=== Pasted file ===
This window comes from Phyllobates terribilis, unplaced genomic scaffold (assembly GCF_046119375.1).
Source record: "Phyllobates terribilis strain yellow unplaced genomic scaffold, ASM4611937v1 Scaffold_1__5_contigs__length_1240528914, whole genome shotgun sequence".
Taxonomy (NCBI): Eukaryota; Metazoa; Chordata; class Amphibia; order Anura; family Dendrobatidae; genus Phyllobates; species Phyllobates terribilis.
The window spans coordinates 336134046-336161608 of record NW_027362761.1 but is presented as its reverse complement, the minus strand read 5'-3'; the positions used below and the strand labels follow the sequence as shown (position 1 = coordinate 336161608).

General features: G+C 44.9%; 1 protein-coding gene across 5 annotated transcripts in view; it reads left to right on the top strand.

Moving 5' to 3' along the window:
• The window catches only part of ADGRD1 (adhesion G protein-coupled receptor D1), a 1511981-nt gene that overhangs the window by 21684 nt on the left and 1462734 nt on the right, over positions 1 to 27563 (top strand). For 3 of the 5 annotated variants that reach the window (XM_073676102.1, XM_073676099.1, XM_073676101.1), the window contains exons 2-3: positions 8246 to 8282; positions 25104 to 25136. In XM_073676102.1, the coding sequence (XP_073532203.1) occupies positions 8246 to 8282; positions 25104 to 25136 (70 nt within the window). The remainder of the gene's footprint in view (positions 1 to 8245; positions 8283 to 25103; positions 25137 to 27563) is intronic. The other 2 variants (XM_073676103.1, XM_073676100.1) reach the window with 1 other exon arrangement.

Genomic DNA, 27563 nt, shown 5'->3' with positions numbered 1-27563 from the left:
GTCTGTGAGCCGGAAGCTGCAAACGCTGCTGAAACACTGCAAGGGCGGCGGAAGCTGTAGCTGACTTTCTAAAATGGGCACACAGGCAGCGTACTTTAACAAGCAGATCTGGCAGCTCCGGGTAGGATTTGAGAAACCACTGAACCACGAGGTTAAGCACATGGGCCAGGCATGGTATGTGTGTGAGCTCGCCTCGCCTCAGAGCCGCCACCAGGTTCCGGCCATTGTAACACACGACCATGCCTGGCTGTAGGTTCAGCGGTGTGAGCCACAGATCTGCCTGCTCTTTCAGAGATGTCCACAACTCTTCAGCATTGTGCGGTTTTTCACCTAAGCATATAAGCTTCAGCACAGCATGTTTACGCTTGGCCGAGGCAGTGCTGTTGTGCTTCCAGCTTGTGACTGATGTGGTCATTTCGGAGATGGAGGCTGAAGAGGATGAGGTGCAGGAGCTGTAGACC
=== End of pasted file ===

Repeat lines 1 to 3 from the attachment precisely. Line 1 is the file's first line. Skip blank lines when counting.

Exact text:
This window comes from Phyllobates terribilis, unplaced genomic scaffold (assembly GCF_046119375.1).
Source record: "Phyllobates terribilis strain yellow unplaced genomic scaffold, ASM4611937v1 Scaffold_1__5_contigs__length_1240528914, whole genome shotgun sequence".
Taxonomy (NCBI): Eukaryota; Metazoa; Chordata; class Amphibia; order Anura; family Dendrobatidae; genus Phyllobates; species Phyllobates terribilis.